You signed up for that rewards credit card for a reason: to rack up ridiculous amounts of points, miles, or cash back when you spend, right? There may even be a reward you know you want, and like many other consumers, plan on saving your rewards currency until the satisfying day when you can finally redeem your currency for that sweet reward. But, is that really the wisest approach?
Whether it’s points, miles, or cash back, your accumulated rewards do not belong to you until they’re redeemed for something. Rewards programs can be shut down with no prior notice and participants may lose all the rewards that they saved up. PerkStreet is a recent reminder that that is a possibility.
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Or, you may close an account in haste and forget that you had earned a bunch of rewards that went unredeemed.
According to a 2011 COLLOQUY study, nearly $16 billion of the $48 billion worth of rewards points and miles issued annually in the U.S. go unredeemed.
However, there are ways to create a safety net against losing your rewards currency.
For many, it’s possible that they can optimize their rewards by redeeming for cash. This is a safe option, because consumers can simply deposit their cash reward in a savings accounts or an investment account. That way, even if the growth potential may not be significant, at the very least, the reward is in the consumers’ possession.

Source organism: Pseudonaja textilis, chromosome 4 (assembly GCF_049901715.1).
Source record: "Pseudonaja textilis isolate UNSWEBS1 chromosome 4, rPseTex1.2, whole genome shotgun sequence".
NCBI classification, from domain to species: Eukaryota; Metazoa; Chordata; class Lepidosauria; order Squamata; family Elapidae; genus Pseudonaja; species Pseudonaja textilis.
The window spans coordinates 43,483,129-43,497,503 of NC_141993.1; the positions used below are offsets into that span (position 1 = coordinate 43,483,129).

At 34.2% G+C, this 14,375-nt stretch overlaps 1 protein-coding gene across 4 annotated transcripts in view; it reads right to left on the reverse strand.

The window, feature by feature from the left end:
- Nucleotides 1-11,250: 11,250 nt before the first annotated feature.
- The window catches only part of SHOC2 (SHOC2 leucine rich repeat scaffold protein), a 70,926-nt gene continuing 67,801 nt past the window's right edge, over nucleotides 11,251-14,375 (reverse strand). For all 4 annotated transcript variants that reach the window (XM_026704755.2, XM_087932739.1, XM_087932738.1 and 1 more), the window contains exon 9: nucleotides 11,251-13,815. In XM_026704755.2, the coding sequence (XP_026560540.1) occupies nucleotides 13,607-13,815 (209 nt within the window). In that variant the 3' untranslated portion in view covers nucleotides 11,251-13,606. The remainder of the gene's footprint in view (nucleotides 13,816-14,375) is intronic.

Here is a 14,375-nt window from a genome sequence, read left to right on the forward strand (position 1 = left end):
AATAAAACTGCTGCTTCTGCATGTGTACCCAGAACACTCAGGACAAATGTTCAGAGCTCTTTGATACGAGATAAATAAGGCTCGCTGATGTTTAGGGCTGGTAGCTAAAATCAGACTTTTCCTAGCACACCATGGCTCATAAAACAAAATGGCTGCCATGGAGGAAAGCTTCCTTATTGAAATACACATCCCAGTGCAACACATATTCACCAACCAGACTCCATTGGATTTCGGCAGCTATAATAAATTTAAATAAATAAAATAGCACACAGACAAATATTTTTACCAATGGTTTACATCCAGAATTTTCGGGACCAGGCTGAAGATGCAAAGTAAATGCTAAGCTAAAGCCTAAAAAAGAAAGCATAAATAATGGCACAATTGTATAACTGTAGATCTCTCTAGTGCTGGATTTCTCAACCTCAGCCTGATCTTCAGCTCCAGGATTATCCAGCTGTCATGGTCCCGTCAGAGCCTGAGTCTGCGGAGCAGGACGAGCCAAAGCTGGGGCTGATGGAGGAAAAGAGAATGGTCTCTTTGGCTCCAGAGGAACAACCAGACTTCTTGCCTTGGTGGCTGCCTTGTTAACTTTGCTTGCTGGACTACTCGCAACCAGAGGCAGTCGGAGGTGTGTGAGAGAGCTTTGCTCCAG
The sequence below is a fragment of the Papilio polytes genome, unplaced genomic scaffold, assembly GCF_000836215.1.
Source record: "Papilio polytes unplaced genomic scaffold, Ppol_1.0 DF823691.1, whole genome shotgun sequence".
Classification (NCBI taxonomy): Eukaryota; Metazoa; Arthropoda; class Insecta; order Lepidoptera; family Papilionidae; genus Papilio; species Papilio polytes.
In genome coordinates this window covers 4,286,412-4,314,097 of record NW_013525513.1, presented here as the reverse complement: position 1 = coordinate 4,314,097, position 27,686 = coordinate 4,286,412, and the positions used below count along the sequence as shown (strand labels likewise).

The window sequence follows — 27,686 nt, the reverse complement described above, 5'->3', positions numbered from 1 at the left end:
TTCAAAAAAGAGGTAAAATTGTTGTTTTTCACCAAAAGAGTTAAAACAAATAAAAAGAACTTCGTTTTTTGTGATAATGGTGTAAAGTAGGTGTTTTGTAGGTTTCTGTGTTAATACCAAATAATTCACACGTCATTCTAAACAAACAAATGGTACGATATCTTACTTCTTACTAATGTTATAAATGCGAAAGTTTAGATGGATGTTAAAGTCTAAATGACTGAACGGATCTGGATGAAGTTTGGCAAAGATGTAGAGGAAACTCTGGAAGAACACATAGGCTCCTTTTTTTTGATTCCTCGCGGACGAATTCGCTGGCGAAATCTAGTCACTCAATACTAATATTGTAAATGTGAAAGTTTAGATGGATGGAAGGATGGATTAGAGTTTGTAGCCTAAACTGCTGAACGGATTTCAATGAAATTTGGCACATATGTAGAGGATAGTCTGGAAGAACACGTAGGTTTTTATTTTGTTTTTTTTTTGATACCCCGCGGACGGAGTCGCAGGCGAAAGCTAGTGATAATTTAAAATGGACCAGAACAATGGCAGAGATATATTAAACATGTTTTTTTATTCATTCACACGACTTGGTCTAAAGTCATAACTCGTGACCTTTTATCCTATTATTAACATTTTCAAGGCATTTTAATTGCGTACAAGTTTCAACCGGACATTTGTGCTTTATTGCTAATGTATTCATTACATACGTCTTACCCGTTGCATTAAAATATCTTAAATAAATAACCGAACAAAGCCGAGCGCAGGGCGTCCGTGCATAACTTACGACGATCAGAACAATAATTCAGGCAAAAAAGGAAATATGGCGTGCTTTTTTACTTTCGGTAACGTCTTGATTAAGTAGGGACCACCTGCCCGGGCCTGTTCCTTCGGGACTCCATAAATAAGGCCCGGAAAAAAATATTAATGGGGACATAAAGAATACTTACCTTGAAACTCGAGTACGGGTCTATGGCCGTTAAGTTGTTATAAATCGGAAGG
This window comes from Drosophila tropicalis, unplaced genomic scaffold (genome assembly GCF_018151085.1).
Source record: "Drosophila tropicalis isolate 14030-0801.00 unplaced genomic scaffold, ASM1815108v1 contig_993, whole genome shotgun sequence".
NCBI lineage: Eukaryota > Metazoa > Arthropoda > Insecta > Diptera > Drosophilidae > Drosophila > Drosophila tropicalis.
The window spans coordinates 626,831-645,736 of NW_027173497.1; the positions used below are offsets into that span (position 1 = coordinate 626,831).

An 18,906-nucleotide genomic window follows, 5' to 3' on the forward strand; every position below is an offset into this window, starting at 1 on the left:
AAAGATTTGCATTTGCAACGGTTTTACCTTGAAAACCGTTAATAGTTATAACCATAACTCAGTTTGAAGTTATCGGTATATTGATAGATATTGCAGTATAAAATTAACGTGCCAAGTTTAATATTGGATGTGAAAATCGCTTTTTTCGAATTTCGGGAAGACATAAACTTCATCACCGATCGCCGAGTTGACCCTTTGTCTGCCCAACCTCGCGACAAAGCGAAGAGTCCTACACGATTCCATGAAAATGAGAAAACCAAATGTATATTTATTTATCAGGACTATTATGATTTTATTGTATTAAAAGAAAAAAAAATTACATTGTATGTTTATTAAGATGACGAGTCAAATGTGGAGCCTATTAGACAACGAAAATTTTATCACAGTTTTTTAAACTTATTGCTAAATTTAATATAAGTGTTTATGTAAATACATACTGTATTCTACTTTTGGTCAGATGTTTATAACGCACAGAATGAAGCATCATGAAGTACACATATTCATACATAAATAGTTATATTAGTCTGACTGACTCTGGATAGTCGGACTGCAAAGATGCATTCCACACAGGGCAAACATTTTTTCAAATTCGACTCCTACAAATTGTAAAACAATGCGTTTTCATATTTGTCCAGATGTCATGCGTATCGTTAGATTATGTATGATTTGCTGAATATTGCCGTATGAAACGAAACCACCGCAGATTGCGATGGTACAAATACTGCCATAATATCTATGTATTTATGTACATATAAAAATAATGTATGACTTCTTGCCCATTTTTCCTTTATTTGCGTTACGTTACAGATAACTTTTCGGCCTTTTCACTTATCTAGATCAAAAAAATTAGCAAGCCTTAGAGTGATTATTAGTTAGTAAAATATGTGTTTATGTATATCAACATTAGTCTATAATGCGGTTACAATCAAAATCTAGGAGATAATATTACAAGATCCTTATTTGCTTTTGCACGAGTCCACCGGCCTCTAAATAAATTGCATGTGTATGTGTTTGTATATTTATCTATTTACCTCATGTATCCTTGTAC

If you choose this option, you can also move your cash reward into sub-savings accounts or track it with a personal financial management (PFM) tool, so that you can still work towards saving up for what you originally wanted to score with your rewards currency, and designate the funds toward your specific goal.
Interestingly, there are certain rewards programs that make redeeming rewards more tantalizing, but their motives may be somewhat skewed. Rewards programs may reward customers if they choose to wait to make larger redemptions (a move that is in the best interest for the bank). For example, U.S. Bank Cash+ Visa Signature cardholders receive an additional $25 bonus prepaid card if they redeem their rewards for a minimum of $100 at one time (only once per year).
Another rewards program exception that makes cashing in for money more difficult, is the possibility that the currency minimum to make a cash redemption is much higher than that required to redeem for a gift card or merchandise.
For example, in Citi’s ThankYou rewards program, 10,000 points can buy a $100 Best Buy gift card or a $50 statement credit. In this case, redeeming for cash is not worthwhile. But, what if there isn’t a gift card that you’d want?
You can settle for a middle ground, but it may require a little more effort. What you can do, is redeem the $100 Best Buy gift card and then sell it for a slight discount. Craigslist or gift-exchange websites, such as Cardpool.com or Cardcash.com, are the ideal places to get cash for your gift cards.
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